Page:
FORT-DE-FRANCE, Martinique — A court has found an 84-year-old businessman guilty of condoning a crime against humanity for praising slavery during a TV interview and sentenced him Wednesday to pay a fine of nearly $10,000.
Alain Despointes made the comments at a moment when the French Caribbean territory was convulsed by protests over high prices and low wages and by resentment that the primarily white, “beke” descendants of slaveholders control much of the local economy.
Despointes, one of the beke elite, also criticized mixed-race marriages during the interview aired in late January 2009 and said he wanted to “preserve his race.”
He is the first man in Martinique found guilty under a 2001 French law that declared slavery a crime against humanity.
Defence attorney Dinah Rioual-Rosier said she would appeal the ruling and described Despointes as “a great humanist” who “has deep respect for man.”
Despointes had argued that his comments were taken out of context in the documentary on Martinique’s bekes.
“Historians exaggerated the problems a bit. They talk above all about the bad aspects of slavery,” he said in the documentary. “But there were good aspects, too … There were colonizers who were very humane with their slaves.”
Despointes is a well-known businessman in Martinique whose case was followed closely.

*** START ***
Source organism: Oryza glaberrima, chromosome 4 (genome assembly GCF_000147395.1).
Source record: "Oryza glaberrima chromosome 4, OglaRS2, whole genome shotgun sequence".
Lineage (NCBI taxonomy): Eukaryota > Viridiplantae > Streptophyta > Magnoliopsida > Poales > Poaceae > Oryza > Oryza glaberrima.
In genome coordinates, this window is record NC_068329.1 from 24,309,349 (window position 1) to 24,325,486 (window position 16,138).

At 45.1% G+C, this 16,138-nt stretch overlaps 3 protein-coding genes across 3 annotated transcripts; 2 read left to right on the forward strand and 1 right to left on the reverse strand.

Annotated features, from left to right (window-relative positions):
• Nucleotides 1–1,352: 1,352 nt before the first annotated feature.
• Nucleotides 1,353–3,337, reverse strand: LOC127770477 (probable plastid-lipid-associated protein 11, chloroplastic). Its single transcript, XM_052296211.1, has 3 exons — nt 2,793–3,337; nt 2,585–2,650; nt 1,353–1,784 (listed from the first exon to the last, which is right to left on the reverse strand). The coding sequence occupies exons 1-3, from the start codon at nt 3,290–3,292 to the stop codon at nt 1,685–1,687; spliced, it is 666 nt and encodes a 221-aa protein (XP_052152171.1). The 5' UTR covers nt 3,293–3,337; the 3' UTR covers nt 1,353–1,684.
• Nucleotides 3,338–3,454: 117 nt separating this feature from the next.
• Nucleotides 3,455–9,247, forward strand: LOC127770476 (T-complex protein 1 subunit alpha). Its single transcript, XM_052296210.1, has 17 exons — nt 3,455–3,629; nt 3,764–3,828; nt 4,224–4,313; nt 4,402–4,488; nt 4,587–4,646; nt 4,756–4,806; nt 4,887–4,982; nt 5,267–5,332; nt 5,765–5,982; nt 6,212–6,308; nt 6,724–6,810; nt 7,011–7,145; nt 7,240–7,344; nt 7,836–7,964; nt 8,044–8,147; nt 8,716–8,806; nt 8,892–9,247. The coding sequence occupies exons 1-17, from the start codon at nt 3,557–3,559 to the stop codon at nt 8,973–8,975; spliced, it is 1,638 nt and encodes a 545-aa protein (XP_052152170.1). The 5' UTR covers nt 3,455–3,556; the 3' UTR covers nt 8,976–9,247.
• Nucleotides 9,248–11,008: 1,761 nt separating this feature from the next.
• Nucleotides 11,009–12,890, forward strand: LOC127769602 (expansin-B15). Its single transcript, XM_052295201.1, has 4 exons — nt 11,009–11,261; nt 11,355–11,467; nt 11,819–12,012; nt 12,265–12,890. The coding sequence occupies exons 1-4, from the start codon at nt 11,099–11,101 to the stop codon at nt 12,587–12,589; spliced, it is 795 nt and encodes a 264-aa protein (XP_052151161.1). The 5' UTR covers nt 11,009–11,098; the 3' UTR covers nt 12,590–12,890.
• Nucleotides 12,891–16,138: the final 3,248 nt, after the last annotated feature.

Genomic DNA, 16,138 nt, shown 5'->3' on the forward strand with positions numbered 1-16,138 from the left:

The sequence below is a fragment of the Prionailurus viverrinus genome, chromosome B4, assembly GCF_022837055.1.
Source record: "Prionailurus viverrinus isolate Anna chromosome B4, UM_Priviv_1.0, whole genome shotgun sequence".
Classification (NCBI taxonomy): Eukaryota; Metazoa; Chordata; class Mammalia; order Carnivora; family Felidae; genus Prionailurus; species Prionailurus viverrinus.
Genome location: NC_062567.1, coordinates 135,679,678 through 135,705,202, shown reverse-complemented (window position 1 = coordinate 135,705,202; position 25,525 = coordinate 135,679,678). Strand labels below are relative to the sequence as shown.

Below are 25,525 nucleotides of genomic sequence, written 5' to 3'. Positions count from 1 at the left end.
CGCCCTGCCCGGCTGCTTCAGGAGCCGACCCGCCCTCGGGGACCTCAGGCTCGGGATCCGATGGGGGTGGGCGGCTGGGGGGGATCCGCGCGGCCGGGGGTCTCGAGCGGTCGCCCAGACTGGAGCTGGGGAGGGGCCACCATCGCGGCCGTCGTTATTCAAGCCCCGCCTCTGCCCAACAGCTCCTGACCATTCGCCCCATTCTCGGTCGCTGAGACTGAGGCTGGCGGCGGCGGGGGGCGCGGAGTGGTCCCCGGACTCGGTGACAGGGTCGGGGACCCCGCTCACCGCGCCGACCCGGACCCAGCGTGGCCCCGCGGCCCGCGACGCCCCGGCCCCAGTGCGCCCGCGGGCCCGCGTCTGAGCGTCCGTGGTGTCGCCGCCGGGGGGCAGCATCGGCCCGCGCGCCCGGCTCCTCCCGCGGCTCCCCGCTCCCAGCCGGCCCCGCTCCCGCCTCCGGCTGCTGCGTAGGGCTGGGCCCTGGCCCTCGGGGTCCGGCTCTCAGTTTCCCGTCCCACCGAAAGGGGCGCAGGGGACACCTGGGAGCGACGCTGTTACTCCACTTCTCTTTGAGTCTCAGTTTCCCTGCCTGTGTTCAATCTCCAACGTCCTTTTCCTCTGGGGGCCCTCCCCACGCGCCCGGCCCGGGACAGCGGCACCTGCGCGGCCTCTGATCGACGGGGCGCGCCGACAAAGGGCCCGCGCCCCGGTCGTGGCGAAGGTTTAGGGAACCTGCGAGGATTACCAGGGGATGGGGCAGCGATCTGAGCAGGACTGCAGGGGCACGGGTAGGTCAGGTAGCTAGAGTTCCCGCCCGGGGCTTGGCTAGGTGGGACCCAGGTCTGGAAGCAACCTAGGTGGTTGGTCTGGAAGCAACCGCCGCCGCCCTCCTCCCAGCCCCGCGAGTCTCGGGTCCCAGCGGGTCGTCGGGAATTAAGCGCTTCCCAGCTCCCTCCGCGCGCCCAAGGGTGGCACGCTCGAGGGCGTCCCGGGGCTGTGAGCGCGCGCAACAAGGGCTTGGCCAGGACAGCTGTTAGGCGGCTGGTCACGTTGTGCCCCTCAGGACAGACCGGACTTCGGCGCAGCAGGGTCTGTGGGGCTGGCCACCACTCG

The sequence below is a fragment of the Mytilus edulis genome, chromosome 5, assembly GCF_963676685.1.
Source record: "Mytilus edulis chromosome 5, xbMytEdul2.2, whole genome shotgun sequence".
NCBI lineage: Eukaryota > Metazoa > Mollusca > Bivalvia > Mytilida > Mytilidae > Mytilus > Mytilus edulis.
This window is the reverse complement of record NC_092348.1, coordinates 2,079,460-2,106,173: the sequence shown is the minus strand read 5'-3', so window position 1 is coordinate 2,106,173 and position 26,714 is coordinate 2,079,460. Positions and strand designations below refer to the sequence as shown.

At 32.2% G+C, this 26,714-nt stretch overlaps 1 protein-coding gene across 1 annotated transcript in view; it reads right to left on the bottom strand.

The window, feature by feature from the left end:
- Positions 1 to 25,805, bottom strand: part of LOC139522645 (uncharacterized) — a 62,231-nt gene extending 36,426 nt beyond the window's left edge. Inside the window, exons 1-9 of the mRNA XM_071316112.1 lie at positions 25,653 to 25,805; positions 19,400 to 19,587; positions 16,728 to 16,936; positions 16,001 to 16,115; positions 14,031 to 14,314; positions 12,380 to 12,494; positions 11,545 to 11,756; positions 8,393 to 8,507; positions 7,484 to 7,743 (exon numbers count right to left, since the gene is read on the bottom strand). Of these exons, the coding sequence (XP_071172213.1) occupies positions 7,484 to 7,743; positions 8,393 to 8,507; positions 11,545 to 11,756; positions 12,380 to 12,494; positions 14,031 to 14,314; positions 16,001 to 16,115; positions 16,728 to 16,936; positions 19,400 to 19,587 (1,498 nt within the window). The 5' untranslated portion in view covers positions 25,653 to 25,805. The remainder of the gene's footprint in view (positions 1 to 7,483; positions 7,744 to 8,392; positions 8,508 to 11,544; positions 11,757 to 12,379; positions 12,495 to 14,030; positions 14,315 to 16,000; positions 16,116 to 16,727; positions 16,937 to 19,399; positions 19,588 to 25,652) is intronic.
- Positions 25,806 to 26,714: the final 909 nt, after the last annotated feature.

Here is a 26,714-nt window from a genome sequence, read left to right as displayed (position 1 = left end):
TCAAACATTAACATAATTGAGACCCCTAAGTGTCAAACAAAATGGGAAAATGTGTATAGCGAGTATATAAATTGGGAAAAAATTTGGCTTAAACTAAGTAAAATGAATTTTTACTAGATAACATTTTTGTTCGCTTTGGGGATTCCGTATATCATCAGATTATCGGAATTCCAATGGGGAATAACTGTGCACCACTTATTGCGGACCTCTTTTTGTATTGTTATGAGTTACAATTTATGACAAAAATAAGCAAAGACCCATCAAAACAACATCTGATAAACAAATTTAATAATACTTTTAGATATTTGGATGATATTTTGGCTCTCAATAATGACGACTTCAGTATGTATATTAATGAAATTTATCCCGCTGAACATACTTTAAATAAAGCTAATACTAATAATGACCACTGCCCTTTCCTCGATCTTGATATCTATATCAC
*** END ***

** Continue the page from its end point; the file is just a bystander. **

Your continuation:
He oversees more than 500 workers as a major bottler and distributor of products including Coca Cola and Yoplait.
He also is a member of the Legion of Honor, a French order whose members include military officials, entrepreneurs and renowned athletes.
Frantz Lebon, an attorney representing one of three civil rights groups that filed a complaint, said the conviction “is a warning to all those who want to take the same path,” though he called the penalties “timid” and “purely symbolic.”
In addition to the fine, Despointes was ordered to publish a letter detailing the case and to give more than $3,000 to a local civil rights organization.
The court dropped a separate charge of provoking and inciting racial hatred.
Prosecutor Xavier Hubert had asked for a yearlong prison sentence that could be suspended if Despointes built a memorial dedicated to slaves.
Awaiting a verdict on similar charges is Ghislaine Joachim-Arnaud, one of the leaders of the violent 2009 protests, who wrote a slogan in Creole at the time stating that Martinique belonged to the black majority and accusing the bekes of being thieves and freeloaders.